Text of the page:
When three of the four Democratic candidates for Pennsylvania’s 13th Congressional seat were preparing for their imminent debate on April 29, Brendan Boyle and about 50 of his supporters were donning rain gear.
They planned to go door-to-door in Northeast Philly’s 56th Ward rather than participate in a forum organized by someone who had endorsed one of Boyle’s opponents four weeks earlier. Democratic ward leader John Sabatina is backing Marjorie Margolies, a former one-term congresswoman, in the race. According to the Boyle campaign, he is also on Margolies’ campaign payroll.
Northeast Times editor Tom Waring moderated the forum at the Portuguese Club in Rhawnhurst, but Boyle suggested in a printed statement that the format of the debate — allowing the candidates to use notecards and barring audience questions — favored Margolies. Then during a rally for volunteers at an electricians’ union office in Bell’s Corner, Boyle referred to the forum as “a fake debate.”
“We’re not going to show up for something that one of the other campaigns has organized,” said Boyle, a three-term state representative from Somerton. “So we said, instead, let’s send a message about what we’ve been doing ever since July 9, 2013. And that is going out in our community and knocking on every single door.”
Boyle claimed that his workers have visited more than 50,000 homes in the last 10 months. He vowed to canvass every division in the 56th Ward.
“I’m proud of the fact that we’ve done more door-to-door and held more direct voter events than all three of my opponents combined,” he said, before noting that he is the lone Philadelphia resident in the Democratic primary.
In addition to Margolies, state Sen. Daylin Leach and Dr. Val Arkoosh also live in Montgomery County. The 13th district is split almost evenly between Northeast Philly and Eastern Montco.
“This race isn’t about just someone who comes in at campaign time,” Boyle said. “It’s about who’s going to be here the rest of the time working for our community, working for families that really need representation in Washington and just aren’t getting it.”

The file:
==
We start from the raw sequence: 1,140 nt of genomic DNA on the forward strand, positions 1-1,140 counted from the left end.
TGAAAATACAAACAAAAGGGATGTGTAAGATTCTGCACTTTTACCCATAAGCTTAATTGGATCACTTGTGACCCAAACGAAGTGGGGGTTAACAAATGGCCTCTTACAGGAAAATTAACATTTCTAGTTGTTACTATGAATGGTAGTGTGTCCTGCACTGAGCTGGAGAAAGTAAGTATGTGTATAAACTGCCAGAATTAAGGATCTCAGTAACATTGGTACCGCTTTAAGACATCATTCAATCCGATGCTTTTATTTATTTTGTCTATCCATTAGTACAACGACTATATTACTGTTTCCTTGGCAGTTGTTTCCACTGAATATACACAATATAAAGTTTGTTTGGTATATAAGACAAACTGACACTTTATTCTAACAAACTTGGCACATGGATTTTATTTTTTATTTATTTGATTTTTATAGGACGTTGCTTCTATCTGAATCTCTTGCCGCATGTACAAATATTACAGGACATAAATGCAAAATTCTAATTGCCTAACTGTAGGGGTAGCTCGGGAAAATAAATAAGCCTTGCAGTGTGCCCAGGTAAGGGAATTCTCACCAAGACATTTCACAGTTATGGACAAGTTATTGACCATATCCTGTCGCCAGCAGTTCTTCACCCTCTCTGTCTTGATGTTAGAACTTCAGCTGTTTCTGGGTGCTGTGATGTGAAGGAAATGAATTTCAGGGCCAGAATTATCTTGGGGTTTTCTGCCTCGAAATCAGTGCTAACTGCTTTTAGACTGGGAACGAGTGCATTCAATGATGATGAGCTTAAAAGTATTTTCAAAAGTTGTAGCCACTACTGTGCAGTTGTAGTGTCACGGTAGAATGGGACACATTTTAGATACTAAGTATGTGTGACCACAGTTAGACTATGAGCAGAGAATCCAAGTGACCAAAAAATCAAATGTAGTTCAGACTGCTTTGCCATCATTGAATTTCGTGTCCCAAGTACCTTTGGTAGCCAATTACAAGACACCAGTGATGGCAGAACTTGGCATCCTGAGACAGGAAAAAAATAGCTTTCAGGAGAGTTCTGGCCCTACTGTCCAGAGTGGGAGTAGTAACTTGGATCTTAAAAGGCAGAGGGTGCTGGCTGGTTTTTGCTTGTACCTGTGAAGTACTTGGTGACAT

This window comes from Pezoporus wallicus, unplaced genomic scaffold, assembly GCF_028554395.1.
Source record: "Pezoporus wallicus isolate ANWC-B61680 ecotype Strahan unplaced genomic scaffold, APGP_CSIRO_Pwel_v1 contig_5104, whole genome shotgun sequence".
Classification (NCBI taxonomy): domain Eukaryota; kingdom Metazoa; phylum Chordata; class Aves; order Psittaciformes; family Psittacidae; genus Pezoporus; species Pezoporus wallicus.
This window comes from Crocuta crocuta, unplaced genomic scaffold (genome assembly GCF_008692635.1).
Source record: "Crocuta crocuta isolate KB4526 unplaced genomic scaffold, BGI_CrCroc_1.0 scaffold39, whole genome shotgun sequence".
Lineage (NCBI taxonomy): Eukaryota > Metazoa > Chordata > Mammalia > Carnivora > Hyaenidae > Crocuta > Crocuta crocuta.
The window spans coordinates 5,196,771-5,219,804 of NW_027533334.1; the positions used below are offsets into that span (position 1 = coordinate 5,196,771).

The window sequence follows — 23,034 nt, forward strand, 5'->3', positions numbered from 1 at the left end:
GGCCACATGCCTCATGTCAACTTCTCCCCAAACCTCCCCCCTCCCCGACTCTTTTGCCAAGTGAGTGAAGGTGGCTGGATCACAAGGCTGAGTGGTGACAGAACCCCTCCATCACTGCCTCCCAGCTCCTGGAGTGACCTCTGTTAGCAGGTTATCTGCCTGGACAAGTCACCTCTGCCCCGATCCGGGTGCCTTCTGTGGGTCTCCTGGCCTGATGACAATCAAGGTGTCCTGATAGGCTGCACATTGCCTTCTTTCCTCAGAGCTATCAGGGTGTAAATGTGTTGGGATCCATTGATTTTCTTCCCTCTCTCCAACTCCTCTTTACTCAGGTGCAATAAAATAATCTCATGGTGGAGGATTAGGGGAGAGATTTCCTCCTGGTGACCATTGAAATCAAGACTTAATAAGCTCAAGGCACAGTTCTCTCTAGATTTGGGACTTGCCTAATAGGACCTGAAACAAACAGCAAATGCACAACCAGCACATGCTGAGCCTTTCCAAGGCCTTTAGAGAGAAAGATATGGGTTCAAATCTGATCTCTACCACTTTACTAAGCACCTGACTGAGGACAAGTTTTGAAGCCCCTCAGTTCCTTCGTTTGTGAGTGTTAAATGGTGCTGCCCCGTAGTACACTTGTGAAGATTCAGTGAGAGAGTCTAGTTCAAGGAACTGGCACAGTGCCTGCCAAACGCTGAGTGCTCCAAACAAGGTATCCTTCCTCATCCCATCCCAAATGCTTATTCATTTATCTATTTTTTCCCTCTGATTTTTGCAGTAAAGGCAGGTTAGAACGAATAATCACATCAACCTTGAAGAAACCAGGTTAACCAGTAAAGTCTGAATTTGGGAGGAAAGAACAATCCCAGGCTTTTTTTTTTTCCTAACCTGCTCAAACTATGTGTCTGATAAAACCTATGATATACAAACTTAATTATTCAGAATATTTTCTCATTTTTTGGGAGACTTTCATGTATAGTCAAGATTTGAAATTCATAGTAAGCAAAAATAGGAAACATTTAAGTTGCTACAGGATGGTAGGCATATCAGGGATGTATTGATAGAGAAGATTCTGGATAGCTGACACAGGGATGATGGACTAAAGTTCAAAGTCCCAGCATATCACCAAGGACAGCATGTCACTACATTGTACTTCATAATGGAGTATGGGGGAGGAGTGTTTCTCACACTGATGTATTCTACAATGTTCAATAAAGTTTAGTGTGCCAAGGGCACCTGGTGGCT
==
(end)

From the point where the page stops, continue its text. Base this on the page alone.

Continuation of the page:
Boyle’s campaign billed the event as a “workers’ rally” and chose IBEW Local 98 Business Agent Bobby Gormley to introduce the candidate.
“It’s about helping the little people, helping the working-class people. That’s what it’s all about, working-class families, people that need help. And this guy has been there for years,” Gormley said. “At a young age, he’s made a difference in the lives of thousands of people, hundreds of thousands of people. And he’s going to do that again. He’s moving to the next level.”
In assessing other candidates, Gormley called Leach “a good guy, but he’s a millionaire. He just doesn’t get it. [Boyle] gets what it means to work.”
“Then you have other people in the race: Margolies — are you kidding me?” Gormley said, eliciting a round of snickers from the group. “Really? Somebody has to wake her up to pull her strings.”
Leading up to the May 20 primary, Boyle said he would continue to focus on the same issues he began the race with, particularly the growing disparity between the rich and working-class people. He also plans to participate in a candidates’ forum on May 14 hosted by Upper Moreland Democrats.
“I’ve talked about what a disgrace it is that right now in our country, the gap between the wealthiest one percent and the other 99 percent of us is greater today than at any point in our nation’s history,” he said. “I’ve talked about the fact that it’s downright wrong that the average middle-class family actually has less income today than ten years ago.” ••